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Beyond the gap: great liberation through architectural design teaching in the bardo?

Beynon, David 2003, Beyond the gap: great liberation through architectural design teaching in the bardo?, in Design + research project based research in architecture, The Association, Melbourne, Vic..

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Title Beyond the gap: great liberation through architectural design teaching in the bardo?
Author(s) Beynon, David
Conference name Association of Architecture Schools of Australasia. International Conference (2nd : 2003 : Melbourne, Victoria)
Conference location Melbourne, Victoria
Conference dates 28-30 September 2003
Title of proceedings Design + research project based research in architecture
Editor(s) Newton, Clare
Kaji O'Grady, Sandra
Wollan,Simon
Publication date 2003
Conference series Association of Architecture Schools of Australasia International Conference
Publisher The Association
Place of publication Melbourne, Vic.
Summary Tibetan Buddhists articulate the bardo as the gap that exists between one fundamental stage of existence and another. Its most common usage is to describe the interval between death and reincarnation, but more literally, bar means 'in-between' and do 'island' or 'mark'. The 'bardo experience' is thus any one in which the 'past situation has just occurred and the future situation has not yet manifested itself. Instruction in architectural design attempts to provide guidance in the process of guiding students across the bardo from intention, analysis, and theorisation, to the creation of architectural representations and products. As such the architectural academy operates within a history of methods and codifications which try to quantify and bring a level of certainty to this process.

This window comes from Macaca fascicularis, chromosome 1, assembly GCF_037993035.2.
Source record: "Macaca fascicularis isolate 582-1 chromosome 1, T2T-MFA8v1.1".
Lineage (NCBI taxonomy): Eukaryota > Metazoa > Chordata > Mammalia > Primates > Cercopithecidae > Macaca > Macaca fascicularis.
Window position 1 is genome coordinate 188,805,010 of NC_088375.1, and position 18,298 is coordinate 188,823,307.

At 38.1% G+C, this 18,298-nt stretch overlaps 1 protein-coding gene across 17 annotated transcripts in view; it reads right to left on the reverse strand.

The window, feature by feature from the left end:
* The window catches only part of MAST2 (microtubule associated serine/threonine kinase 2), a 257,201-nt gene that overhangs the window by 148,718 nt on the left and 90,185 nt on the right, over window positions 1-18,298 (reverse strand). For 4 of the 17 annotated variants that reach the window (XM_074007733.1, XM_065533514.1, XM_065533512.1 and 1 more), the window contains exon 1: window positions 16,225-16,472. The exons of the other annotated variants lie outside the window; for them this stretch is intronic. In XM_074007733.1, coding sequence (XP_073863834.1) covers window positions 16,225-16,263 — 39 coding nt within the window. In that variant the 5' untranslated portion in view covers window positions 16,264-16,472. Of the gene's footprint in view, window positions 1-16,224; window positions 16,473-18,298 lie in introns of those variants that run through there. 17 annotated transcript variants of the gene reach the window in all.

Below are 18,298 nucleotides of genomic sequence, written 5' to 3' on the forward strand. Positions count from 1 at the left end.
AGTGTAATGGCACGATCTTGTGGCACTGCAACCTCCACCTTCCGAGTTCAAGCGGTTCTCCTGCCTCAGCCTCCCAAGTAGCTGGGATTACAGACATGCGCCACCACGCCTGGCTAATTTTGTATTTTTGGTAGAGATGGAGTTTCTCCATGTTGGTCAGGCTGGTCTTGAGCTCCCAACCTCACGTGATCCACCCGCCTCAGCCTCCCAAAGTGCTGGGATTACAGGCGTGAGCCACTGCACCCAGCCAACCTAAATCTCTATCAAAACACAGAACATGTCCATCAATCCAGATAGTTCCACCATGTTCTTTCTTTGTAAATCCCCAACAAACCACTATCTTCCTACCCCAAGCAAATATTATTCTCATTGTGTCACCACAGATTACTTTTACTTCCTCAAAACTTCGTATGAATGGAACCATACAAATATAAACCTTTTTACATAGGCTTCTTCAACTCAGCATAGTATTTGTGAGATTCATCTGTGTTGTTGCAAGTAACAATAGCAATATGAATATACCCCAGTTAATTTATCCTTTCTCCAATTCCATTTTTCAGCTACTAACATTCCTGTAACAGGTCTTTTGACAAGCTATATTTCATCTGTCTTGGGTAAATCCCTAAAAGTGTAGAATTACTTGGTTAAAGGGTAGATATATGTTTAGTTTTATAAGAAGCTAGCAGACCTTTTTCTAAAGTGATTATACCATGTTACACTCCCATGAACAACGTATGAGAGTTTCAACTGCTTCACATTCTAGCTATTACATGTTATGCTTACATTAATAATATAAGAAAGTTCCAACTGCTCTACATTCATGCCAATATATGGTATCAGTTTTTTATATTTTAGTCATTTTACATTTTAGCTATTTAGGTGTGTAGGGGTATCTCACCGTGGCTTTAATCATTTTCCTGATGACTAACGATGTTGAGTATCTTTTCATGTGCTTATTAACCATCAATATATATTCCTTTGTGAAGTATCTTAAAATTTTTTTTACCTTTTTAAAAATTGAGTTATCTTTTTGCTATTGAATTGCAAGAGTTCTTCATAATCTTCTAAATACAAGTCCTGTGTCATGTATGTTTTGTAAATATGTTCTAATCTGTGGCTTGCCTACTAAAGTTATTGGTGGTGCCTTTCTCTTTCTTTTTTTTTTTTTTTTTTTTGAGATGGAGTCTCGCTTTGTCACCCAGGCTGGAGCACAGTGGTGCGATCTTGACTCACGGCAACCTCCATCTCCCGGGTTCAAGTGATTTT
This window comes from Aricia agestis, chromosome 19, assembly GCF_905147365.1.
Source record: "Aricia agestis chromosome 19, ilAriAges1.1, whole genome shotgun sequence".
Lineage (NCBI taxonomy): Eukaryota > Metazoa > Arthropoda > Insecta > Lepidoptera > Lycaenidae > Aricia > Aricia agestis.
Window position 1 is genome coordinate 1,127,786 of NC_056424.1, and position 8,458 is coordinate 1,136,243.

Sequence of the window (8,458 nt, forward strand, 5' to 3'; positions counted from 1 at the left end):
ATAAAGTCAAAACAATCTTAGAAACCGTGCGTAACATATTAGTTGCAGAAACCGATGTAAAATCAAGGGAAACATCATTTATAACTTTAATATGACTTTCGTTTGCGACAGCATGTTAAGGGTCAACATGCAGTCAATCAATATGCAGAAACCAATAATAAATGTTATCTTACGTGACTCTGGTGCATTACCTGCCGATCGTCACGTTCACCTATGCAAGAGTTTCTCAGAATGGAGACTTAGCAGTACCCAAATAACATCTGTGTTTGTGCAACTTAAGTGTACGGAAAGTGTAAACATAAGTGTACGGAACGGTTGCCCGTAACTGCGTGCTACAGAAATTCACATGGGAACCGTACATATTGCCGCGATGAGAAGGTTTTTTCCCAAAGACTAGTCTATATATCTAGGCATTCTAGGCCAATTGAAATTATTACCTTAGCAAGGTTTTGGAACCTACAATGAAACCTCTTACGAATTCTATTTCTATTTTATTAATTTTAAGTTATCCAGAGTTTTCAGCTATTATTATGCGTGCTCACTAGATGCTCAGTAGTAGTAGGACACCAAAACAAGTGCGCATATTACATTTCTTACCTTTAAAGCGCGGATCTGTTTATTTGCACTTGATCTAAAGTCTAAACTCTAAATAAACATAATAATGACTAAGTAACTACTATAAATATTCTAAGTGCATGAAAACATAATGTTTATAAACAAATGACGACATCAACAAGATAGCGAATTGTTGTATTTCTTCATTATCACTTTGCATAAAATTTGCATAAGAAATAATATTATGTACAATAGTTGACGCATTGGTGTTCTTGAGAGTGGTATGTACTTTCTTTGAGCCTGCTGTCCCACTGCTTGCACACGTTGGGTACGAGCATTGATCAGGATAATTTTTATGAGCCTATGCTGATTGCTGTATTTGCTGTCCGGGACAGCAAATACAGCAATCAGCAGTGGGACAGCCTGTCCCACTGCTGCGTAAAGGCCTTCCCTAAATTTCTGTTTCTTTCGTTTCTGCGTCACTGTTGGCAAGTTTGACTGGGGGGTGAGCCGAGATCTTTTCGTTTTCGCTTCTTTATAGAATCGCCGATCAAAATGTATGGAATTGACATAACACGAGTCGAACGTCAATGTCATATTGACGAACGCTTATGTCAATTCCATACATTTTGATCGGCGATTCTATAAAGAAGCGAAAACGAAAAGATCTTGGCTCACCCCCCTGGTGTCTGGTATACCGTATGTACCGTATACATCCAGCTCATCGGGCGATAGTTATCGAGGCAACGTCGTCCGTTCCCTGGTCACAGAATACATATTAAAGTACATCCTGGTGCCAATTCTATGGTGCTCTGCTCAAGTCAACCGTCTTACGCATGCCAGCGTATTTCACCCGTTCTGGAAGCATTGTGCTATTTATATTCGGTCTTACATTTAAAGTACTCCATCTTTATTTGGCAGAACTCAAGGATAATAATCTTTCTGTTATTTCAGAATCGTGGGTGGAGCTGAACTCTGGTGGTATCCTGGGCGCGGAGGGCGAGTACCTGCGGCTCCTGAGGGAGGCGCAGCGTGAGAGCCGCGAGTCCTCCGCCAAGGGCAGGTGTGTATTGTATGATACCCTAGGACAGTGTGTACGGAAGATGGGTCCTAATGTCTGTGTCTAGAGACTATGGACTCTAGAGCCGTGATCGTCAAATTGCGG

Recently however, there has been a questioning of traditionally accepted ways of ‘knowing’ the world, which has manifested in challenges to received ‘truths’ and increasing interest in other, previously marginalised histories and knowledges. The critiques that flow from this questioning contend that objective cultural ‘truths’ are simply the discursive result of the dominance of particular ways of perceiving the world. The practice of architecture has not been immune from this. The field has become a subject, for instance, of sociological, feminist and postcolonial critiques. However, their bearing on the pedagogy of composing architecture remains fragmentary and contested. My interest in this subject is derived from a desire to use the opportunities presented by contemporary cultural shifts to develop design-based architectural research that will assist future architects to operate in the uncertainties of an irreducibly plural global community. This paper will explore some ways in which academic research might bear upon the design studio’s negotiation of architectural bardos.
Notes Reproduced with the specific permission of the copyright owner.
Language eng
Field of Research 120101 Architectural Design
Socio Economic Objective 970112 Expanding Knowledge in Built Environment and Design
HERDC Research category E1 Full written paper - refereed
Copyright notice ©2003, Association of Architecture Schools of Australasia
Persistent URL http://hdl.handle.net/10536/DRO/DU:30005081

Document type: Conference Paper
Collections: School of Architecture and Built Environment
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